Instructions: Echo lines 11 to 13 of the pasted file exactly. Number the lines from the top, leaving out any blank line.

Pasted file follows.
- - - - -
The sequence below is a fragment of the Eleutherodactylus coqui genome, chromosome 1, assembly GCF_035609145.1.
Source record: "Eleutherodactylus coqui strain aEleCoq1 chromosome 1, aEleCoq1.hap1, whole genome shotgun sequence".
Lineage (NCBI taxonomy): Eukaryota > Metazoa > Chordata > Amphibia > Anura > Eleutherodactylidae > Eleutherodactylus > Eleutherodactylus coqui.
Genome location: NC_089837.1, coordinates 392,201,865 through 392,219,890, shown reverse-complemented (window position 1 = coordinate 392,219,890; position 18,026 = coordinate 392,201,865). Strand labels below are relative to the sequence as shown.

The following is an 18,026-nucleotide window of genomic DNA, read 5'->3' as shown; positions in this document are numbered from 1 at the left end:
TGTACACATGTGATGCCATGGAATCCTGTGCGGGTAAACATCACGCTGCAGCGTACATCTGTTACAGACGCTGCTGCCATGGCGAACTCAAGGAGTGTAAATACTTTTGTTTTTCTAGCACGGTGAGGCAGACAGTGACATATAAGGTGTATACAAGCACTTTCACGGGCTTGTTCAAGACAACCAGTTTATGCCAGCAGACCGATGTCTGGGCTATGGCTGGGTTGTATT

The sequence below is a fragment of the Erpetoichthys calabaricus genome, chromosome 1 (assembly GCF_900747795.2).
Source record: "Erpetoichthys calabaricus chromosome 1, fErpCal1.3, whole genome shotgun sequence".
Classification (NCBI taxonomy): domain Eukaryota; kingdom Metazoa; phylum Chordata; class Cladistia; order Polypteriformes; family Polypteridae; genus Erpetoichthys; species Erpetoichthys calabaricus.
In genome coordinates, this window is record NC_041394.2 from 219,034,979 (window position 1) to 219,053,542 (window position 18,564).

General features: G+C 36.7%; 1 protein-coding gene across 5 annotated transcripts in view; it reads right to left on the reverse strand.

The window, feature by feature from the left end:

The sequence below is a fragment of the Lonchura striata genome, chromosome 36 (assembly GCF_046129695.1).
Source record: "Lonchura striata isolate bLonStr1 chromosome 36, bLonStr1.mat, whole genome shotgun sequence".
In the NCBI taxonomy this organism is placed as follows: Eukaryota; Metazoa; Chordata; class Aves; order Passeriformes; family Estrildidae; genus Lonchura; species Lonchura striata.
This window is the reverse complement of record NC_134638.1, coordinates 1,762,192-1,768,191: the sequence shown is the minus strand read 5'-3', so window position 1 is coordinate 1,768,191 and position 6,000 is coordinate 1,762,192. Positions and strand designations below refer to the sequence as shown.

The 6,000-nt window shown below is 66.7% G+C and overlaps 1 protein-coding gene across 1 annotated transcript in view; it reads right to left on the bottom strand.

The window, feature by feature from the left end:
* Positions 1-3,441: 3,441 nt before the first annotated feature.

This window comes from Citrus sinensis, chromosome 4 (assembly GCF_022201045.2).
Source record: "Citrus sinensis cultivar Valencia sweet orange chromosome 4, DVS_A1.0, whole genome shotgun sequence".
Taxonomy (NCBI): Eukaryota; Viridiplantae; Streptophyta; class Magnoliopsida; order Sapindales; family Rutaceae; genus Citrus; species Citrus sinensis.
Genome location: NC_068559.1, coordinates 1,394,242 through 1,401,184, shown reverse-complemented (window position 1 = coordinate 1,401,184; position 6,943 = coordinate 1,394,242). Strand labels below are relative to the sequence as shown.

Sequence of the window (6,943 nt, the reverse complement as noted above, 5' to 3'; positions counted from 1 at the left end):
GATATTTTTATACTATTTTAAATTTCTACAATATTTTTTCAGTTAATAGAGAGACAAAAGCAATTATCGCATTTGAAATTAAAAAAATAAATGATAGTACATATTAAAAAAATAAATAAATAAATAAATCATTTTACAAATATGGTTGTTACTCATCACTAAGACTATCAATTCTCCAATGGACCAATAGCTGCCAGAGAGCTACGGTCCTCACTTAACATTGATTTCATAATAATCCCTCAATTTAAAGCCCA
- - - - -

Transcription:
General features: G+C 36.7%; 1 protein-coding gene across 5 annotated transcripts in view; it reads right to left on the reverse strand.

The window, feature by feature from the left end:

The sequence below is a fragment of the Lonchura striata genome, chromosome 36 (assembly GCF_046129695.1).